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Writing in your own words activity

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Exercise 1: What makes a good paraphrase?

Read through this extract and imagine that you have to write a brief assignment on Italian food. You will have to describe what antipasti are, but you do not need to talk about eating out.

And there is no need to go into detail, as antipasti are merely a small part of the answer. Have a go at writing a paraphrase of around 100 words.


Antipasti are served throughout Italy, but the content differs totally from region to region. In the north you'll get an incredible selection of cured meats, like bresaola, prosciutto, coppa di parma and salamis of all shapes and sizes. But in the south you're more likely to be served marinated octopus or sardines or raw anchovies. Like pasta and bread, antipasti are a real signpost for regionality in Italy. Generally they are always served at room temperature. In restaurants and trattorias your drinks will arrive at the table followed first by some olives, then maybe by some sliced meats. As a chef you have to be extremely organised to get everything on the table at once, but in Italy it's tranquillo and you can take your time, as it's expected that little bowls and plates will arrive in flurries.

Probably more than any other menu course in Italy, antipasti can change and adapt to whatever's in season. Take broad beans, for example. They might be boiled and dressed with a little oil and lemon, or mashed up with a little pecorino, mint, lemon juice and good oil… as long as it tastes nice and reflects the season it's an antipasto.

[An extract from Jamie Oliver's book, Jamie's Italy]

Good paraphrase

As Jamie Oliver (2005, p.2) points out, although antipasti are ubiquitous in Italy, they, nevertheless, vary considerably throughout the country and from season to season. Antipasti can consist either of meats, fish or vegetables and will be dressed in a variety of different ways depending both upon the season and upon the region you are in.

[Reference at end of assignment]

Oliver, J. (2005) 'Antipasti' in Jamie's Italy, Penguin, p.2.

When you've finished your version, you can compare it to one we prepared earlier and read our commentary, by clicking 'Show answer'.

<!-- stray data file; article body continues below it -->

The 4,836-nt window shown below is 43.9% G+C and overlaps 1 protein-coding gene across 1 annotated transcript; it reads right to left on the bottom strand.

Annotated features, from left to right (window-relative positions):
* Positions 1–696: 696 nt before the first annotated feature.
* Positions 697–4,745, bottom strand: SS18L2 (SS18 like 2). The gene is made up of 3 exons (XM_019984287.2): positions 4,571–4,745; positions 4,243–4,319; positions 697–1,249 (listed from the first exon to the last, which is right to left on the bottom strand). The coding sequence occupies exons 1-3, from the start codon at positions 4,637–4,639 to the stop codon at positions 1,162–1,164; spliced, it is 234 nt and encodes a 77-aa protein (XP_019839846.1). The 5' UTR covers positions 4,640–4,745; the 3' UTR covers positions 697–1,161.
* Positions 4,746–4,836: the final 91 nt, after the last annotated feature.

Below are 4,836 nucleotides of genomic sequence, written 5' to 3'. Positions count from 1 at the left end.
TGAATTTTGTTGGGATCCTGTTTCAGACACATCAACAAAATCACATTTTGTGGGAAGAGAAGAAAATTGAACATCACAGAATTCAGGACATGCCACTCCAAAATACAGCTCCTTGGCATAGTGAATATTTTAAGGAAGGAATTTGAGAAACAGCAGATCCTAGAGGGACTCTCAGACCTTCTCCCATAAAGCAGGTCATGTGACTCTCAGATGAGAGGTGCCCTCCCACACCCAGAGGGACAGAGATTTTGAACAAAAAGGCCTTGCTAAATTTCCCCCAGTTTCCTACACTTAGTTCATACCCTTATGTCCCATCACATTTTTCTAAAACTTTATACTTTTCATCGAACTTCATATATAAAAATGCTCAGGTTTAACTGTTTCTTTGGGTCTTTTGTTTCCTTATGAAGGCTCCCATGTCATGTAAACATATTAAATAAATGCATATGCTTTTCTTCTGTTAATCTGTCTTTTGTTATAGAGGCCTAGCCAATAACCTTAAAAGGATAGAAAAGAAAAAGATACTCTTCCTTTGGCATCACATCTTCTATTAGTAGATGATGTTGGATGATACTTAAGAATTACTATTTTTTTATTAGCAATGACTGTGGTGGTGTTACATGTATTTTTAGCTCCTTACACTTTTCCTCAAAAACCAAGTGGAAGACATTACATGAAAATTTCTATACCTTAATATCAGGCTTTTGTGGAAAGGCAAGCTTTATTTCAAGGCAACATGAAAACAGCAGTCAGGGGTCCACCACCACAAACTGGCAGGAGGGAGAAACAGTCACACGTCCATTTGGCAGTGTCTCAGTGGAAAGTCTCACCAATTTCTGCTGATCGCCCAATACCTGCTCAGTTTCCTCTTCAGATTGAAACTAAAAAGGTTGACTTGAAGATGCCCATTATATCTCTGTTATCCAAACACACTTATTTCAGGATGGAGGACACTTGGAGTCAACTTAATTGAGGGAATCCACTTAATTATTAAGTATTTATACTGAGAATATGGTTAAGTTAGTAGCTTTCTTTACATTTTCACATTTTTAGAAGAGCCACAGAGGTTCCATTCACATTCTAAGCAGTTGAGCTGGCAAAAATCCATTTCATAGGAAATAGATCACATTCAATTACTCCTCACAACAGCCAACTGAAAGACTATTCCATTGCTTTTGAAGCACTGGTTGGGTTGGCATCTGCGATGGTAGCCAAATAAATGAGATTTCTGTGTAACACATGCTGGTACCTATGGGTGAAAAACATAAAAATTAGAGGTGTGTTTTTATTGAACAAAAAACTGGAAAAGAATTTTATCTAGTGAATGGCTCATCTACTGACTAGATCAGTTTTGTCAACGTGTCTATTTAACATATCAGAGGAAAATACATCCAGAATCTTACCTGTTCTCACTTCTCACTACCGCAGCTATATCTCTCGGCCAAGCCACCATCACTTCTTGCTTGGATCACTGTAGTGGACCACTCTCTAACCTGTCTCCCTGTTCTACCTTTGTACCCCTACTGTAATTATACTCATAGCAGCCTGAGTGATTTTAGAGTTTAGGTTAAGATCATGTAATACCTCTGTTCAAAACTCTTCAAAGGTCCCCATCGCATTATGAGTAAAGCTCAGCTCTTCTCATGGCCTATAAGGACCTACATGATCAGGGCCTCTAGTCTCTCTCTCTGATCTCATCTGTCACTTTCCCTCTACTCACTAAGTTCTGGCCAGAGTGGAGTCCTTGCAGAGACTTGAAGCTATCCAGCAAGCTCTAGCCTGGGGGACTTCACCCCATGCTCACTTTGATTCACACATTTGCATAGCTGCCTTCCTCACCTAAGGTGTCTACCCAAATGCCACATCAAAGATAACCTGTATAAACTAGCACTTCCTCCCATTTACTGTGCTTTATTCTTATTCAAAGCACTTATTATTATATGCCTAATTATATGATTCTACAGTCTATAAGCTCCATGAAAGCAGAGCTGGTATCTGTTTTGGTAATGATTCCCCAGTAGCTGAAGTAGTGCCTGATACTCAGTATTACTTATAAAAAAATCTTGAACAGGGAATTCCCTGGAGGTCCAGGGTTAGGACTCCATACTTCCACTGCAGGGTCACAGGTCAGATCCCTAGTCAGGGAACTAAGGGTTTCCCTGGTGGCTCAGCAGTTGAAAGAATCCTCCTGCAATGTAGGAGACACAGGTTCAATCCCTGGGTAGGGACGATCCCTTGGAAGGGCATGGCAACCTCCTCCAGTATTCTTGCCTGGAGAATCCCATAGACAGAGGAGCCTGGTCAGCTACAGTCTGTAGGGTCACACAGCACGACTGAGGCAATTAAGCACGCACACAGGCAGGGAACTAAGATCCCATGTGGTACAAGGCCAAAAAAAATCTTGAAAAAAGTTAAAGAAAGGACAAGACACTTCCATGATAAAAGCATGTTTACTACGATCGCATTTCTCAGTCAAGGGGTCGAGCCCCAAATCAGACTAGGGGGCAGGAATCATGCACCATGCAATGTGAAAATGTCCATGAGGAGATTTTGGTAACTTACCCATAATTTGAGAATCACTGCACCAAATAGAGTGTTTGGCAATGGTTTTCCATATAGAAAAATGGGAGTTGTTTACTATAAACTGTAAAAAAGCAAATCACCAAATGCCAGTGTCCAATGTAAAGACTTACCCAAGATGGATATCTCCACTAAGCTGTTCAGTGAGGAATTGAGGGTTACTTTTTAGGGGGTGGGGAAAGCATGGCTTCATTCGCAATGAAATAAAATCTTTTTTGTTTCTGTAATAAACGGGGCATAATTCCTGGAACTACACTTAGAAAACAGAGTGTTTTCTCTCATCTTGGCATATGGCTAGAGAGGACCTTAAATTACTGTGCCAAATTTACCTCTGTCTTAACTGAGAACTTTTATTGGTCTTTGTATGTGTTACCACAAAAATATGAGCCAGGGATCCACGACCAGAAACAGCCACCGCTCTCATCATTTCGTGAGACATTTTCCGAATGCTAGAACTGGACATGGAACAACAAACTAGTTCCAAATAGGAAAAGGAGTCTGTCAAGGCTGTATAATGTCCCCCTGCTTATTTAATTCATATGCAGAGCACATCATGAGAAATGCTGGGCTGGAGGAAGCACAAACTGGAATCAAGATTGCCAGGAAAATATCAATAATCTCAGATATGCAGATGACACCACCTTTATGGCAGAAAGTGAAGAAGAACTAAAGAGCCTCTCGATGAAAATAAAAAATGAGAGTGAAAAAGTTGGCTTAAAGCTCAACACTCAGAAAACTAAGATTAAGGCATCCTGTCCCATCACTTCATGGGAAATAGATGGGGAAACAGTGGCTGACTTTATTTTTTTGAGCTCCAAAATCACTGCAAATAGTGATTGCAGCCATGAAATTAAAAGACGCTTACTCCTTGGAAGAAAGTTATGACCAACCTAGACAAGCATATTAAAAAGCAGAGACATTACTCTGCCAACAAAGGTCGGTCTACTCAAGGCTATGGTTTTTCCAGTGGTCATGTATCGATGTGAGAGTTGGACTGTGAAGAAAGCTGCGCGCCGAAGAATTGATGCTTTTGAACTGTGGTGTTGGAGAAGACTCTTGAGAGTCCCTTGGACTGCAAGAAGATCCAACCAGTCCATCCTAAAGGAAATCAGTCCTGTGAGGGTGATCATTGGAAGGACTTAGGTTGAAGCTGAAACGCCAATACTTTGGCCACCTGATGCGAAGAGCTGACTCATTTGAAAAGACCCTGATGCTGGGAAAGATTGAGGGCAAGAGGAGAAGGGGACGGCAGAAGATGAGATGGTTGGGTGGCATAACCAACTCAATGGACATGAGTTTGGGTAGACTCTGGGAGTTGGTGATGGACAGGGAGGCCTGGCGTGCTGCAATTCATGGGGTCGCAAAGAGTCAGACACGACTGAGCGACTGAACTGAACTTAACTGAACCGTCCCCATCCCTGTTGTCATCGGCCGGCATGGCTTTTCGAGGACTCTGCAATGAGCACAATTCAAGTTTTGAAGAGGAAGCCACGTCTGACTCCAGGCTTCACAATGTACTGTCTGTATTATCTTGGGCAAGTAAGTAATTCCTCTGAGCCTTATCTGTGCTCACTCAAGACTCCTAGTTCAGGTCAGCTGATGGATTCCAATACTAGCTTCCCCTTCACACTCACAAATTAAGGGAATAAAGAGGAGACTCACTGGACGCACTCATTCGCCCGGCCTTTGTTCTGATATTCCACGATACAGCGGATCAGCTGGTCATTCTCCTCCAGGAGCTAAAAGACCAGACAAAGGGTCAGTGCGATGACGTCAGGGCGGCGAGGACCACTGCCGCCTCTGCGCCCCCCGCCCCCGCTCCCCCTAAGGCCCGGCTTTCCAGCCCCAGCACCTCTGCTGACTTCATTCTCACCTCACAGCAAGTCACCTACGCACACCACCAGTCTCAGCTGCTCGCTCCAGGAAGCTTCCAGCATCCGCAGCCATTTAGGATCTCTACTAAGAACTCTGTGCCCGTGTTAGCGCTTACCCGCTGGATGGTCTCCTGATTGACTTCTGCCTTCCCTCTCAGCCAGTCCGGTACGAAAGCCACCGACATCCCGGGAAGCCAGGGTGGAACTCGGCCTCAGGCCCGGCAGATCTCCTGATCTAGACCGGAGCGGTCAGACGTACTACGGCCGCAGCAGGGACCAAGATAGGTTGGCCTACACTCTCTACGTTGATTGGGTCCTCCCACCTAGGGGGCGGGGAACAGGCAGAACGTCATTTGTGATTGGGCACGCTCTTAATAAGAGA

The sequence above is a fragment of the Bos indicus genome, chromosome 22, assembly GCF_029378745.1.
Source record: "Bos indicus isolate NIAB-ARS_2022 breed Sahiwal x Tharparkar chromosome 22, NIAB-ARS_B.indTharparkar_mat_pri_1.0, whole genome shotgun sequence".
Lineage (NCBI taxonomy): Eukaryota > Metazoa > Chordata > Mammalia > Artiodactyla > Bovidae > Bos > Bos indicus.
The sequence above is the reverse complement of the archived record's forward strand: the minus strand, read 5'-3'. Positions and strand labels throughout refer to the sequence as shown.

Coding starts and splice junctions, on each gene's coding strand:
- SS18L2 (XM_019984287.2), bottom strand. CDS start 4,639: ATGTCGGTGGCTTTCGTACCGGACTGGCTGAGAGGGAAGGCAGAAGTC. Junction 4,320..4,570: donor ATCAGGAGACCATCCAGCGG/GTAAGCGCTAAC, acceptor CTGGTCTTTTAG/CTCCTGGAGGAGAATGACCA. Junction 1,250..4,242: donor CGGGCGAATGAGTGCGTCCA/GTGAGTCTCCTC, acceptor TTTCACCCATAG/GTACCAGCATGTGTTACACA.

This is a really successful example of paraphrasing. The authors have taken Jamie Oliver's original, rewritten it in their own words and made it their own. But what makes it so effective?

The authors have selected the most relevant material (regional and seasonal variations in antipasti). They haven't simply repeated the original in revised language. They haven't cut and pasted material from the extract like re-arranging the pieces of a jigsaw puzzle.

When writing something in your own words, you need to select the material that is most relevant to your needs (for example, an assignment question). You then need to shape this material to best meet those needs.

For example, in this paraphrase the authors have left out the ingredients and the specifics of what dishes get served where.

They've also left out extra details such as serving temperature and how the different parts of the menu will get served (drinks first, olives, then meats).

The authors haven't changed every single word and phrase. Since Jamie Oliver was writing about antipasti, it would be rather odd if the word 'antipasti' didn't appear in the paraphrased version. But overall, the language used in the paraphrased version is substantially different from the original.

To make something your own, you need to change more than just the language. You also need to change the structure of individual sentences and sometimes the structure of the overall argument.

So in this paraphrase, the authors have introduced the point about seasonal variations of antipasti far earlier than in the original.

Equally importantly, in this paraphrase, the authors have credited Jamie Oliver as the originator of the ideas and the passag e gives a full academic reference to Jamie Oliver's book. By writing in the third person - 'Jamie Oliver points out .' - they leave no doubt in the reader's mind that the ideas are Jamie Oliver's and not the authors'.

Click Next to see a less successful attempt at paraphrasing this extract.